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Special Hobby Grumman Guardian

For some modelers, it’s Paper Panzers, for others Luft ’46, but what trips my trigger is what I refer to as U.S. Navy ’46. Experimental designs, one-off prototypes, second-line World War II aircraft, and lesser-known postwar prop planes of the Navy are just too cool and have a strange, utilitarian ugliness. So, I was excited when I heard Special Hobby was releasing a 1/48 scale Grumman Guardian.

The Guardian started life as the XTB3F, designed as a torpedo bomber to replace the Avenger. With the war’s end, the Navy decided it no longer wanted dedicated torpedo and dive-bombers, so Grumman quickly redesigned the Guardian for anti-submarine warfare. Although it was the largest single-engine piston-powered aircraft to serve on U.S. carriers, it wasn’t large enough to carry both search radar and a weapon bay. Instead, Grumman developed two different aircraft from the same design: the AF-2W hunter and the AF-2S killer.

Special Hobby’s kit of the AF-2S Guardian is close to being a multimedia kit, with more than 200 plastic, resin, and photoetched-metal parts. The components for the -2W and -3S versions are included on the sprues. (One of the drop tanks for the -2W was short-shot in my example.)

Before starting construction, I thoroughly cleaned the parts. I also photocopied pages 2 and 3 of the instructions for easy access to the parts map, because are no part numbers on the sprues.

Starting with the well-appointed cockpit and sparse aft compartments means using photoetched metal. Although I’m a novice with the medium, I found the kit’s parts easy to work with. I folded the chart cases using two thin metal rulers. Paint the inner surfaces before folding them, because you can’t afterwards.

The resin radar scope for the instrument panel was oversized, so I made a replacement with wire, aluminum tube, and putty. The kit’s cockpit exactly matches photos and drawings in Naval Fighters No. 20 — Grumman AF Guardian (Ginter, ISBN 978-0-942612-20-2).

I considered leaving the sparsely detailed aft compartments out, but the bulkheads bolster and help align the fuselage.

I think the instructions for the resin engine incorrectly flipped the individual cylinders between the front and rear banks. I reversed mine to match references.

To attach the engine, I glued styrene blocks to the firewall, then pinned the engine in place with stainless-steel wire. Pay attention to the engine’s alignment as it’s easy to get it off a few degrees. I sanded the firewall enough that I could rotate the engine into proper position.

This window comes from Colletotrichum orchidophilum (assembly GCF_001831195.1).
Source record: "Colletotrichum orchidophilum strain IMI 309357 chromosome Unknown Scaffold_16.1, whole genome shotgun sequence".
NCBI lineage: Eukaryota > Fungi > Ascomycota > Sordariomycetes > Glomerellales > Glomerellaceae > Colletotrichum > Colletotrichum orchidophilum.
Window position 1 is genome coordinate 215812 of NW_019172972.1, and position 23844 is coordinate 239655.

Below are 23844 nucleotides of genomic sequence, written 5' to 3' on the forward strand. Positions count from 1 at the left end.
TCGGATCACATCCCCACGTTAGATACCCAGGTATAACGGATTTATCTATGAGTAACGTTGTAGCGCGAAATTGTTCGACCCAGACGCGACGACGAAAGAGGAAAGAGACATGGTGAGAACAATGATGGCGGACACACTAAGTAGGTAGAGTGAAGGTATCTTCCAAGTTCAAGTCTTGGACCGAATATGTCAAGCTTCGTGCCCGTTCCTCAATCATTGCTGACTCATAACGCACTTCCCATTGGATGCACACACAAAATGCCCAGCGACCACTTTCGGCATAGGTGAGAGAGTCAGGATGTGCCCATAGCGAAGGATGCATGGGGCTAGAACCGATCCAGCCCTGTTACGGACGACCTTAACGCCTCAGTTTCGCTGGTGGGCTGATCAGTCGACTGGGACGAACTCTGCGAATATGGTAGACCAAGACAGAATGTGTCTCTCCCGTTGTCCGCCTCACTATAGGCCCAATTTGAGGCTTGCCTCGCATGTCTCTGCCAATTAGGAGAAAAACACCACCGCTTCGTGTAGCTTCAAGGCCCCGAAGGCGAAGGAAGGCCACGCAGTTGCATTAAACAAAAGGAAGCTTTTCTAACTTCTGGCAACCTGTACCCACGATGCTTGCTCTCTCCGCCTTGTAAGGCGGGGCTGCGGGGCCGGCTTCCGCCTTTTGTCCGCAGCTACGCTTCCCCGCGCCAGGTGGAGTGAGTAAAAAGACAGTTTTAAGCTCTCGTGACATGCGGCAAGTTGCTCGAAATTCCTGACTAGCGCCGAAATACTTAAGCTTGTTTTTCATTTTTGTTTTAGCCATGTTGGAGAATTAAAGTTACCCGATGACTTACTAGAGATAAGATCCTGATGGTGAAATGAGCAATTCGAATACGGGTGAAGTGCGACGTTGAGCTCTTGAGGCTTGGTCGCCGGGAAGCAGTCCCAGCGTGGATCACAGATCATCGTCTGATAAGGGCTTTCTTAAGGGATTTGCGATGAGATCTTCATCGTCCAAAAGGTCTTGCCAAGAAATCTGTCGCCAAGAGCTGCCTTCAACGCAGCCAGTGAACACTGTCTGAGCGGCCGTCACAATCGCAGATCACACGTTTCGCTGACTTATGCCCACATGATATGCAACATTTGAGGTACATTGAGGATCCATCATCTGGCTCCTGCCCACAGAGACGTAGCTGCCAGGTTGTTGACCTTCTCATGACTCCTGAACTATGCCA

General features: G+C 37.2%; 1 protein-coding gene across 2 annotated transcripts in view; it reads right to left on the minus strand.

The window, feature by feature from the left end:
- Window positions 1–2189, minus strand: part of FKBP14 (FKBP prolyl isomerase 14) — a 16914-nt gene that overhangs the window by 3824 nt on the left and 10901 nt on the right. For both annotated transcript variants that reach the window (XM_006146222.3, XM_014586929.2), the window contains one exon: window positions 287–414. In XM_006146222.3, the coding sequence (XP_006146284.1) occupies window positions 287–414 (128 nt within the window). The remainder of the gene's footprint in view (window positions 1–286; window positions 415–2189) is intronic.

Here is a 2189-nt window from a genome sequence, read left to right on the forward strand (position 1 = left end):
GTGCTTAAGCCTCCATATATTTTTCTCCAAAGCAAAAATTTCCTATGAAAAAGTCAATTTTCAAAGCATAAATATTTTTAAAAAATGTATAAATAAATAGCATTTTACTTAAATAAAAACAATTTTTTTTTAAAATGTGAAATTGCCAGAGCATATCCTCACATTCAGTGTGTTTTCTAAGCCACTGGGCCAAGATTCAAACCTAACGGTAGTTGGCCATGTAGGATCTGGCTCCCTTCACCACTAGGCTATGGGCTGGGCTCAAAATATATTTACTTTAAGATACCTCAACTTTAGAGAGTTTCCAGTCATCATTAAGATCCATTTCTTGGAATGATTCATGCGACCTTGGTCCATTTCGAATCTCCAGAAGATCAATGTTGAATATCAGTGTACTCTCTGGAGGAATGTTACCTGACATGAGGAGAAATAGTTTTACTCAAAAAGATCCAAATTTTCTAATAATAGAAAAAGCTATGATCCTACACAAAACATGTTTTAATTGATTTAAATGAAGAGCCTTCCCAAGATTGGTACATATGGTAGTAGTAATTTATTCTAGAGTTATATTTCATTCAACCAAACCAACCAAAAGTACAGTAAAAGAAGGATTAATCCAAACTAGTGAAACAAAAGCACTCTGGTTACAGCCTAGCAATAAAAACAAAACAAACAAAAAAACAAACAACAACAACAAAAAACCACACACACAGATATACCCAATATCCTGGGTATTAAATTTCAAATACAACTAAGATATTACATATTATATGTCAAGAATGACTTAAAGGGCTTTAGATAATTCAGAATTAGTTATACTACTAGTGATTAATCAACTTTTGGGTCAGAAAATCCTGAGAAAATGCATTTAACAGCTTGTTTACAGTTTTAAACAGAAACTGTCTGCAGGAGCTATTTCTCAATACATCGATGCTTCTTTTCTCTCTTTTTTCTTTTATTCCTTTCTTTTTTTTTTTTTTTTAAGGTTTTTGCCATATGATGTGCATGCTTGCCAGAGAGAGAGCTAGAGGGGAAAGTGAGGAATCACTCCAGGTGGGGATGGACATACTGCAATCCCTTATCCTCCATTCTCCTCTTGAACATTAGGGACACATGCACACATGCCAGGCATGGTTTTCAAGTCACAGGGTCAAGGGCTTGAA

The instructions don’t show the instrument panel being fitted, but it needs to be attached inside the fuselage before the halves are joined.

Despite test-fitting, I ended up with steps between the canopy and fuselage. I built up the fuselage behind the cockpit with several applications of Mr. Surfacer 500 to match the clear part. Sanding fixed a misfit between the cowl and body but damaged engraved Dzus fasteners on the nose; I engraved new ones with a small drill bit.

The auxiliary vertical stabilizers require special attention for correct alignment.
There was a gap between parts E6 and E7 and parts E13 and E12 in the landing-gear bays where the wing fold would be. Styrene bulkheads would close the gaps.
Aligning the panel lines produced a step at the starboard wing root ­— the top of the wing fit the fuselage perfectly, but there was a ⅛" gap underneath. I super glued the wing in place and filled the gaps with Bondo.

The main legs are flimsy for the size of this kit; cast-metal replacements would be an easy fix. The landing gear legs slot into place with a twisting motion but act like a hinge until locked in place with parts E3 and E15.

I painted the antiglare nose section with Testors Model Master interior black and mixed Tamiya gloss black, royal blue, and blue for a gloss sea blue camouflage.
The decals went down fine over a coat of Pledge FloorCare Multi-Surface Finish with a little help from setting solution.

Special Hobby’s Guardian needs just a little more attention than a mainstream plastic kit. It’s not for beginners, but patient, experienced builders can produce a great-looking replica. It scales out almost perfectly and looks every bit as pretty as the real thing. Now, Special Hobby: How about a 1/48 scale Douglas Destroyer or AM Mauler?

Note: A version of this review appeared in the December 2015 issue.
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